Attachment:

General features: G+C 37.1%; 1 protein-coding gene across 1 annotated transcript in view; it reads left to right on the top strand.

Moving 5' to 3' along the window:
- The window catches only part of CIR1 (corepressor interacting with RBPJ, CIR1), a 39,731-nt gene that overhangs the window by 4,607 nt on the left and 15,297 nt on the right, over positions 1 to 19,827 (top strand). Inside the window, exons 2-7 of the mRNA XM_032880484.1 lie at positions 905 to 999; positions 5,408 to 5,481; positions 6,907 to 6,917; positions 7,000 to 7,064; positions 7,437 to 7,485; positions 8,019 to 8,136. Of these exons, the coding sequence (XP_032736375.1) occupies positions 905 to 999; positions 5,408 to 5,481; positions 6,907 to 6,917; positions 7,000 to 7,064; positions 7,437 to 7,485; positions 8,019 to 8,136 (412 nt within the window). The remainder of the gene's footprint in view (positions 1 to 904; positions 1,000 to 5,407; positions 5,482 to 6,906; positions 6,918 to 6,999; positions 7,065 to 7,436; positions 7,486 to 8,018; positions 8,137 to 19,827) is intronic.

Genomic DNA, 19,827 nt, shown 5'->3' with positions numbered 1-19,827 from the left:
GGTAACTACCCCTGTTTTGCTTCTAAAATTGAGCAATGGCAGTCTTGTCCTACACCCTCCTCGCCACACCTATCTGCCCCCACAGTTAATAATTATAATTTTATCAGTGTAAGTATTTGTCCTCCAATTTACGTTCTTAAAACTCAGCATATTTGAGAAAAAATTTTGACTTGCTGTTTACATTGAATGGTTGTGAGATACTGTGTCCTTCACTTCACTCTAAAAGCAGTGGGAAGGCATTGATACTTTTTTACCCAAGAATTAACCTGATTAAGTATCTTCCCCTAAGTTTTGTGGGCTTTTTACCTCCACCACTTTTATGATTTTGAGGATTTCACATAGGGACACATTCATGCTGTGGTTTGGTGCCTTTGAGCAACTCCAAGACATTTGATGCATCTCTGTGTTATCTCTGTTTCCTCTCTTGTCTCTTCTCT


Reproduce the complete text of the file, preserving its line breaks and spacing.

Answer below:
General features: G+C 37.1%; 1 protein-coding gene across 1 annotated transcript in view; it reads left to right on the top strand.

Moving 5' to 3' along the window:
- The window catches only part of CIR1 (corepressor interacting with RBPJ, CIR1), a 39,731-nt gene that overhangs the window by 4,607 nt on the left and 15,297 nt on the right, over positions 1 to 19,827 (top strand). Inside the window, exons 2-7 of the mRNA XM_032880484.1 lie at positions 905 to 999; positions 5,408 to 5,481; positions 6,907 to 6,917; positions 7,000 to 7,064; positions 7,437 to 7,485; positions 8,019 to 8,136. Of these exons, the coding sequence (XP_032736375.1) occupies positions 905 to 999; positions 5,408 to 5,481; positions 6,907 to 6,917; positions 7,000 to 7,064; positions 7,437 to 7,485; positions 8,019 to 8,136 (412 nt within the window). The remainder of the gene's footprint in view (positions 1 to 904; positions 1,000 to 5,407; positions 5,482 to 6,906; positions 6,918 to 6,999; positions 7,065 to 7,436; positions 7,486 to 8,018; positions 8,137 to 19,827) is intronic.

Genomic DNA, 19,827 nt, shown 5'->3' with positions numbered 1-19,827 from the left:
GGTAACTACCCCTGTTTTGCTTCTAAAATTGAGCAATGGCAGTCTTGTCCTACACCCTCCTCGCCACACCTATCTGCCCCCACAGTTAATAATTATAATTTTATCAGTGTAAGTATTTGTCCTCCAATTTACGTTCTTAAAACTCAGCATATTTGAGAAAAAATTTTGACTTGCTGTTTACATTGAATGGTTGTGAGATACTGTGTCCTTCACTTCACTCTAAAAGCAGTGGGAAGGCATTGATACTTTTTTACCCAAGAATTAACCTGATTAAGTATCTTCCCCTAAGTTTTGTGGGCTTTTTACCTCCACCACTTTTATGATTTTGAGGATTTCACATAGGGACACATTCATGCTGTGGTTTGGTGCCTTTGAGCAACTCCAAGACATTTGATGCATCTCTGTGTTATCTCTGTTTCCTCTCTTGTCTCTTCTCT